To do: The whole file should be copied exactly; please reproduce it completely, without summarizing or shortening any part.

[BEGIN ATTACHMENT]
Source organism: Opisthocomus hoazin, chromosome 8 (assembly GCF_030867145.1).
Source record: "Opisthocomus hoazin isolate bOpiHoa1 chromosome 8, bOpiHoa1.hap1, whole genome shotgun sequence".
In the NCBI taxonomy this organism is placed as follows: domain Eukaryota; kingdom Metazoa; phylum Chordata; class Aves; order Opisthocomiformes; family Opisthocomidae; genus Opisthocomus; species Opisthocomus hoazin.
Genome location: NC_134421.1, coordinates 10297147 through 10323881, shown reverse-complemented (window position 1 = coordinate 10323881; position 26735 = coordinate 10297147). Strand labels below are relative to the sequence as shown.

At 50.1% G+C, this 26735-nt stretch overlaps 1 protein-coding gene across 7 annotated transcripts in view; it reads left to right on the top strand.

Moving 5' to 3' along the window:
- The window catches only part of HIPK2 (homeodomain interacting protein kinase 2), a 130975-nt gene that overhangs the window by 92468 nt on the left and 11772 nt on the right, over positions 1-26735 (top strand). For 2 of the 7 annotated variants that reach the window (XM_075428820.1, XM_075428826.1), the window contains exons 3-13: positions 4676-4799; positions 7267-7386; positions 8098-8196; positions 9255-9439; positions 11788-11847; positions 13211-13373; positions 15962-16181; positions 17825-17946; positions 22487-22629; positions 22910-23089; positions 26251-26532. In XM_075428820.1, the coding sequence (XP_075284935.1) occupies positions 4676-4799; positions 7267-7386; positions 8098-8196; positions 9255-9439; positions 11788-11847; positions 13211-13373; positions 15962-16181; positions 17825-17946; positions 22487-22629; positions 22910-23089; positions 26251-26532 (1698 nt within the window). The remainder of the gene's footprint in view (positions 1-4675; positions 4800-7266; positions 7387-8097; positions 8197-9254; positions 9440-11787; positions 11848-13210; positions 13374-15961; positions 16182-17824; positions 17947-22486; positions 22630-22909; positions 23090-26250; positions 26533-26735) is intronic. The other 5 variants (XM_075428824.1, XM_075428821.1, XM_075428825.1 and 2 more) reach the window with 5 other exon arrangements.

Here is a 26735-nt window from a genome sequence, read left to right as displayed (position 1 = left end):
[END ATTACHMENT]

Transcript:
Source organism: Opisthocomus hoazin, chromosome 8 (assembly GCF_030867145.1).
Source record: "Opisthocomus hoazin isolate bOpiHoa1 chromosome 8, bOpiHoa1.hap1, whole genome shotgun sequence".
In the NCBI taxonomy this organism is placed as follows: domain Eukaryota; kingdom Metazoa; phylum Chordata; class Aves; order Opisthocomiformes; family Opisthocomidae; genus Opisthocomus; species Opisthocomus hoazin.
Genome location: NC_134421.1, coordinates 10297147 through 10323881, shown reverse-complemented (window position 1 = coordinate 10323881; position 26735 = coordinate 10297147). Strand labels below are relative to the sequence as shown.

At 50.1% G+C, this 26735-nt stretch overlaps 1 protein-coding gene across 7 annotated transcripts in view; it reads left to right on the top strand.

Moving 5' to 3' along the window:
- The window catches only part of HIPK2 (homeodomain interacting protein kinase 2), a 130975-nt gene that overhangs the window by 92468 nt on the left and 11772 nt on the right, over positions 1-26735 (top strand). For 2 of the 7 annotated variants that reach the window (XM_075428820.1, XM_075428826.1), the window contains exons 3-13: positions 4676-4799; positions 7267-7386; positions 8098-8196; positions 9255-9439; positions 11788-11847; positions 13211-13373; positions 15962-16181; positions 17825-17946; positions 22487-22629; positions 22910-23089; positions 26251-26532. In XM_075428820.1, the coding sequence (XP_075284935.1) occupies positions 4676-4799; positions 7267-7386; positions 8098-8196; positions 9255-9439; positions 11788-11847; positions 13211-13373; positions 15962-16181; positions 17825-17946; positions 22487-22629; positions 22910-23089; positions 26251-26532 (1698 nt within the window). The remainder of the gene's footprint in view (positions 1-4675; positions 4800-7266; positions 7387-8097; positions 8197-9254; positions 9440-11787; positions 11848-13210; positions 13374-15961; positions 16182-17824; positions 17947-22486; positions 22630-22909; positions 23090-26250; positions 26533-26735) is intronic. The other 5 variants (XM_075428824.1, XM_075428821.1, XM_075428825.1 and 2 more) reach the window with 5 other exon arrangements.

Here is a 26735-nt window from a genome sequence, read left to right as displayed (position 1 = left end):